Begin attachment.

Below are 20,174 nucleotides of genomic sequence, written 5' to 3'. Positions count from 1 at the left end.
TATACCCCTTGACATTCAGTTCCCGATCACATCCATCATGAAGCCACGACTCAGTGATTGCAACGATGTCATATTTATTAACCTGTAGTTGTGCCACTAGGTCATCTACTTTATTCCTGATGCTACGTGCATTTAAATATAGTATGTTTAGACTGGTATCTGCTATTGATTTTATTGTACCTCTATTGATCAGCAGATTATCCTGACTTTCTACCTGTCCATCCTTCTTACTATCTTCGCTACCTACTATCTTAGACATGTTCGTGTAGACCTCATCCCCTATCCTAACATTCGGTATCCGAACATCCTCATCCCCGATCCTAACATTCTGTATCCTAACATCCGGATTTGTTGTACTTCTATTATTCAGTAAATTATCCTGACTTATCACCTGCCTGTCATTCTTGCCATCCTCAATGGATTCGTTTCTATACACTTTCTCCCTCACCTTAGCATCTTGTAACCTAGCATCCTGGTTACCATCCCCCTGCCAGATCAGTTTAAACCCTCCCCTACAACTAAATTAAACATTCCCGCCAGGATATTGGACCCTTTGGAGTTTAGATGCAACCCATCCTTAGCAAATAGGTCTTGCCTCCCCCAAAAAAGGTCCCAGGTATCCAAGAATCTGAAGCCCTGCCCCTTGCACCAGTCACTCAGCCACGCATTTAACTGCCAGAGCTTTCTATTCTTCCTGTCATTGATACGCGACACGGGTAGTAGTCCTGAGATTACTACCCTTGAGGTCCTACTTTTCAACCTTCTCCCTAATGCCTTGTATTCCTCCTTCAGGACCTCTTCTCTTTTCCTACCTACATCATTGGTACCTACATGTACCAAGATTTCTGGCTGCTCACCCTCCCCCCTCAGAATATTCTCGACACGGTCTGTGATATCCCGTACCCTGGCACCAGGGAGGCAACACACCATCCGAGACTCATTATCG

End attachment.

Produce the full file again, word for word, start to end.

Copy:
Below are 20,174 nucleotides of genomic sequence, written 5' to 3'. Positions count from 1 at the left end.
TATACCCCTTGACATTCAGTTCCCGATCACATCCATCATGAAGCCACGACTCAGTGATTGCAACGATGTCATATTTATTAACCTGTAGTTGTGCCACTAGGTCATCTACTTTATTCCTGATGCTACGTGCATTTAAATATAGTATGTTTAGACTGGTATCTGCTATTGATTTTATTGTACCTCTATTGATCAGCAGATTATCCTGACTTTCTACCTGTCCATCCTTCTTACTATCTTCGCTACCTACTATCTTAGACATGTTCGTGTAGACCTCATCCCCTATCCTAACATTCGGTATCCGAACATCCTCATCCCCGATCCTAACATTCTGTATCCTAACATCCGGATTTGTTGTACTTCTATTATTCAGTAAATTATCCTGACTTATCACCTGCCTGTCATTCTTGCCATCCTCAATGGATTCGTTTCTATACACTTTCTCCCTCACCTTAGCATCTTGTAACCTAGCATCCTGGTTACCATCCCCCTGCCAGATCAGTTTAAACCCTCCCCTACAACTAAATTAAACATTCCCGCCAGGATATTGGACCCTTTGGAGTTTAGATGCAACCCATCCTTAGCAAATAGGTCTTGCCTCCCCCAAAAAAGGTCCCAGGTATCCAAGAATCTGAAGCCCTGCCCCTTGCACCAGTCACTCAGCCACGCATTTAACTGCCAGAGCTTTCTATTCTTCCTGTCATTGATACGCGACACGGGTAGTAGTCCTGAGATTACTACCCTTGAGGTCCTACTTTTCAACCTTCTCCCTAATGCCTTGTATTCCTCCTTCAGGACCTCTTCTCTTTTCCTACCTACATCATTGGTACCTACATGTACCAAGATTTCTGGCTGCTCACCCTCCCCCCTCAGAATATTCTCGACACGGTCTGTGATATCCCGTACCCTGGCACCAGGGAGGCAACACACCATCCGAGACTCATTATCG